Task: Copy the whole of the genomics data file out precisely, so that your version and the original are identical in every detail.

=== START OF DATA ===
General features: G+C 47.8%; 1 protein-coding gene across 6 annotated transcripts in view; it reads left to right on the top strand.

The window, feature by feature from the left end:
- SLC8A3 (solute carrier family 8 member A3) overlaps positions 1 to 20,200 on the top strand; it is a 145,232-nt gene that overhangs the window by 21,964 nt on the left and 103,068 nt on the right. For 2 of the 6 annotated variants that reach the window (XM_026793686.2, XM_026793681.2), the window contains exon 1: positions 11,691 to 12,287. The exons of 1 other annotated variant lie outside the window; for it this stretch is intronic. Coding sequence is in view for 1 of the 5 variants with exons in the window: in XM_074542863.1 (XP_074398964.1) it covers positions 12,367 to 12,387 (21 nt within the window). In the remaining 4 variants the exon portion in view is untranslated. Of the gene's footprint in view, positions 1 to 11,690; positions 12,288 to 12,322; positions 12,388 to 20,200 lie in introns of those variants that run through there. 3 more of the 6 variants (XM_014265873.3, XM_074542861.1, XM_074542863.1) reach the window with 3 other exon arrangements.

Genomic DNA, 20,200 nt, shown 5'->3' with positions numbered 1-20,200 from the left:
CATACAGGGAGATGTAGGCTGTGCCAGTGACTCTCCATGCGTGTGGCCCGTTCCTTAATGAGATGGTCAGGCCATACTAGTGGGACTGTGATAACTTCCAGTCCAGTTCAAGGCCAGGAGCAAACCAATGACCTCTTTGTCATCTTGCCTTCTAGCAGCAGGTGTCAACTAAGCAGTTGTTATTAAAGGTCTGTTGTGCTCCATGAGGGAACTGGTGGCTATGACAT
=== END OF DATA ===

General features: G+C 47.8%; 1 protein-coding gene across 6 annotated transcripts in view; it reads left to right on the top strand.

The window, feature by feature from the left end:
- SLC8A3 (solute carrier family 8 member A3) overlaps positions 1 to 20,200 on the top strand; it is a 145,232-nt gene that overhangs the window by 21,964 nt on the left and 103,068 nt on the right. For 2 of the 6 annotated variants that reach the window (XM_026793686.2, XM_026793681.2), the window contains exon 1: positions 11,691 to 12,287. The exons of 1 other annotated variant lie outside the window; for it this stretch is intronic. Coding sequence is in view for 1 of the 5 variants with exons in the window: in XM_074542863.1 (XP_074398964.1) it covers positions 12,367 to 12,387 (21 nt within the window). In the remaining 4 variants the exon portion in view is untranslated. Of the gene's footprint in view, positions 1 to 11,690; positions 12,288 to 12,322; positions 12,388 to 20,200 lie in introns of those variants that run through there. 3 more of the 6 variants (XM_014265873.3, XM_074542861.1, XM_074542863.1) reach the window with 3 other exon arrangements.

Genomic DNA, 20,200 nt, shown 5'->3' with positions numbered 1-20,200 from the left:
CATACAGGGAGATGTAGGCTGTGCCAGTGACTCTCCATGCGTGTGGCCCGTTCCTTAATGAGATGGTCAGGCCATACTAGTGGGACTGTGATAACTTCCAGTCCAGTTCAAGGCCAGGAGCAAACCAATGACCTCTTTGTCATCTTGCCTTCTAGCAGCAGGTGTCAACTAAGCAGTTGTTATTAAAGGTCTGTTGTGCTCCATGAGGGAACTGGTGGCTATGACAT